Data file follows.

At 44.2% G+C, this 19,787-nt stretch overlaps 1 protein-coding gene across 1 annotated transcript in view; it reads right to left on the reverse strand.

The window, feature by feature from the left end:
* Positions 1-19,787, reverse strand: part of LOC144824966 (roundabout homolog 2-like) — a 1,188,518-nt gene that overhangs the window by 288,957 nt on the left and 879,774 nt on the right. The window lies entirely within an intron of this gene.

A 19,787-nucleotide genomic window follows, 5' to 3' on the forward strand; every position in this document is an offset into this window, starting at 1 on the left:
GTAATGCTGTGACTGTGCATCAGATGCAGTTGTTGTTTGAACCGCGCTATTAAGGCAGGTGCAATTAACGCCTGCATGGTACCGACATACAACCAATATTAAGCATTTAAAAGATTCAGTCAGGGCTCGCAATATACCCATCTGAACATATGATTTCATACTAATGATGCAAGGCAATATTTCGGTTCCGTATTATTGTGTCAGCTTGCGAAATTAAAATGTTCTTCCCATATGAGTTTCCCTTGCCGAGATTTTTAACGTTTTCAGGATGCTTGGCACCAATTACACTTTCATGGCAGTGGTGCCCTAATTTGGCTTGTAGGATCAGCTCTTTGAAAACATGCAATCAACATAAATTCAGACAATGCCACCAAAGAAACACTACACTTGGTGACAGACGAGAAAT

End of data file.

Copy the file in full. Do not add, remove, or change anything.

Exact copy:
At 44.2% G+C, this 19,787-nt stretch overlaps 1 protein-coding gene across 1 annotated transcript in view; it reads right to left on the reverse strand.

The window, feature by feature from the left end:
* Positions 1-19,787, reverse strand: part of LOC144824966 (roundabout homolog 2-like) — a 1,188,518-nt gene that overhangs the window by 288,957 nt on the left and 879,774 nt on the right. The window lies entirely within an intron of this gene.

A 19,787-nucleotide genomic window follows, 5' to 3' on the forward strand; every position in this document is an offset into this window, starting at 1 on the left:
GTAATGCTGTGACTGTGCATCAGATGCAGTTGTTGTTTGAACCGCGCTATTAAGGCAGGTGCAATTAACGCCTGCATGGTACCGACATACAACCAATATTAAGCATTTAAAAGATTCAGTCAGGGCTCGCAATATACCCATCTGAACATATGATTTCATACTAATGATGCAAGGCAATATTTCGGTTCCGTATTATTGTGTCAGCTTGCGAAATTAAAATGTTCTTCCCATATGAGTTTCCCTTGCCGAGATTTTTAACGTTTTCAGGATGCTTGGCACCAATTACACTTTCATGGCAGTGGTGCCCTAATTTGGCTTGTAGGATCAGCTCTTTGAAAACATGCAATCAACATAAATTCAGACAATGCCACCAAAGAAACACTACACTTGGTGACAGACGAGAAAT